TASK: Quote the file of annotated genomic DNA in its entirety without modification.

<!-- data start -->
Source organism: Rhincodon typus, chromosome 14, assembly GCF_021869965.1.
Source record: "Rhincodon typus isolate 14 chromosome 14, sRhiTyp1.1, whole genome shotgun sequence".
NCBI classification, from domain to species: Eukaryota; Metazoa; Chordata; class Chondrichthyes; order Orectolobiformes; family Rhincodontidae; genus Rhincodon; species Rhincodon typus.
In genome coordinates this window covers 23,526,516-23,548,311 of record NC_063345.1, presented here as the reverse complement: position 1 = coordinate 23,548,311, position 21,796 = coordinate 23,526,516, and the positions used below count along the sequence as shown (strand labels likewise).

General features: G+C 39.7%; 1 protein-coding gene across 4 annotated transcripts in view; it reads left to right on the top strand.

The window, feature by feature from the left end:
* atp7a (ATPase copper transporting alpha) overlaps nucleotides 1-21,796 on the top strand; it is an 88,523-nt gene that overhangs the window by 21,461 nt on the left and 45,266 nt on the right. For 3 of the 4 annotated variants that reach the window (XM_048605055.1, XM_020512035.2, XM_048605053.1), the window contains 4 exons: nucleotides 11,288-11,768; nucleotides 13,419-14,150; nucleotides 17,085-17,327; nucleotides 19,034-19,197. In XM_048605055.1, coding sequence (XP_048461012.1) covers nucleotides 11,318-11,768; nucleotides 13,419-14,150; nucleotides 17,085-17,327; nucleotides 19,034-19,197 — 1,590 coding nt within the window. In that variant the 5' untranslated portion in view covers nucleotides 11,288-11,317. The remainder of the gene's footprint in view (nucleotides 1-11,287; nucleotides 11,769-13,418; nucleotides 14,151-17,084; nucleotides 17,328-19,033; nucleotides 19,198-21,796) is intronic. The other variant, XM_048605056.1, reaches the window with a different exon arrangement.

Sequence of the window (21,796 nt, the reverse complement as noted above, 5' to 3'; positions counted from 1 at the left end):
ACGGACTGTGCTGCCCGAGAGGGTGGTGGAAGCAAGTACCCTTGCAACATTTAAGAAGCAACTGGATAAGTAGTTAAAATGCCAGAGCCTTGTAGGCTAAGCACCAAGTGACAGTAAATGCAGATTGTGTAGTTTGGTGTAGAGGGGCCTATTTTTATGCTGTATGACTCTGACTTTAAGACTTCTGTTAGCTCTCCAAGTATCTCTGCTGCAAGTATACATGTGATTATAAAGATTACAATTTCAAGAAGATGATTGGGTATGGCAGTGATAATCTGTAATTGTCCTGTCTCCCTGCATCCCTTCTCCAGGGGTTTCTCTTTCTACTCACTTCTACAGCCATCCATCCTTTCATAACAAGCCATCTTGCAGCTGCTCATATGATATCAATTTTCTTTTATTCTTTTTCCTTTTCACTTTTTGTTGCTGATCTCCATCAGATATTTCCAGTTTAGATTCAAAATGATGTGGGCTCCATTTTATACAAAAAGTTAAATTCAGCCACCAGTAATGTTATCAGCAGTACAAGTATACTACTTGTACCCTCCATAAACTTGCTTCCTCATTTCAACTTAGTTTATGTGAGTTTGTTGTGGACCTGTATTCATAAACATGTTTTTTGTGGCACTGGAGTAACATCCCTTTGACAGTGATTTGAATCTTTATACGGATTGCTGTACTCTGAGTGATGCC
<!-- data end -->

Source organism: Rhincodon typus, chromosome 14, assembly GCF_021869965.1.
Source record: "Rhincodon typus isolate 14 chromosome 14, sRhiTyp1.1, whole genome shotgun sequence".
NCBI classification, from domain to species: Eukaryota; Metazoa; Chordata; class Chondrichthyes; order Orectolobiformes; family Rhincodontidae; genus Rhincodon; species Rhincodon typus.
In genome coordinates this window covers 23,526,516-23,548,311 of record NC_063345.1, presented here as the reverse complement: position 1 = coordinate 23,548,311, position 21,796 = coordinate 23,526,516, and the positions used below count along the sequence as shown (strand labels likewise).

General features: G+C 39.7%; 1 protein-coding gene across 4 annotated transcripts in view; it reads left to right on the top strand.

The window, feature by feature from the left end:
* atp7a (ATPase copper transporting alpha) overlaps nucleotides 1-21,796 on the top strand; it is an 88,523-nt gene that overhangs the window by 21,461 nt on the left and 45,266 nt on the right. For 3 of the 4 annotated variants that reach the window (XM_048605055.1, XM_020512035.2, XM_048605053.1), the window contains 4 exons: nucleotides 11,288-11,768; nucleotides 13,419-14,150; nucleotides 17,085-17,327; nucleotides 19,034-19,197. In XM_048605055.1, coding sequence (XP_048461012.1) covers nucleotides 11,318-11,768; nucleotides 13,419-14,150; nucleotides 17,085-17,327; nucleotides 19,034-19,197 — 1,590 coding nt within the window. In that variant the 5' untranslated portion in view covers nucleotides 11,288-11,317. The remainder of the gene's footprint in view (nucleotides 1-11,287; nucleotides 11,769-13,418; nucleotides 14,151-17,084; nucleotides 17,328-19,033; nucleotides 19,198-21,796) is intronic. The other variant, XM_048605056.1, reaches the window with a different exon arrangement.

Sequence of the window (21,796 nt, the reverse complement as noted above, 5' to 3'; positions counted from 1 at the left end):
ACGGACTGTGCTGCCCGAGAGGGTGGTGGAAGCAAGTACCCTTGCAACATTTAAGAAGCAACTGGATAAGTAGTTAAAATGCCAGAGCCTTGTAGGCTAAGCACCAAGTGACAGTAAATGCAGATTGTGTAGTTTGGTGTAGAGGGGCCTATTTTTATGCTGTATGACTCTGACTTTAAGACTTCTGTTAGCTCTCCAAGTATCTCTGCTGCAAGTATACATGTGATTATAAAGATTACAATTTCAAGAAGATGATTGGGTATGGCAGTGATAATCTGTAATTGTCCTGTCTCCCTGCATCCCTTCTCCAGGGGTTTCTCTTTCTACTCACTTCTACAGCCATCCATCCTTTCATAACAAGCCATCTTGCAGCTGCTCATATGATATCAATTTTCTTTTATTCTTTTTCCTTTTCACTTTTTGTTGCTGATCTCCATCAGATATTTCCAGTTTAGATTCAAAATGATGTGGGCTCCATTTTATACAAAAAGTTAAATTCAGCCACCAGTAATGTTATCAGCAGTACAAGTATACTACTTGTACCCTCCATAAACTTGCTTCCTCATTTCAACTTAGTTTATGTGAGTTTGTTGTGGACCTGTATTCATAAACATGTTTTTTGTGGCACTGGAGTAACATCCCTTTGACAGTGATTTGAATCTTTATACGGATTGCTGTACTCTGAGTGATGCC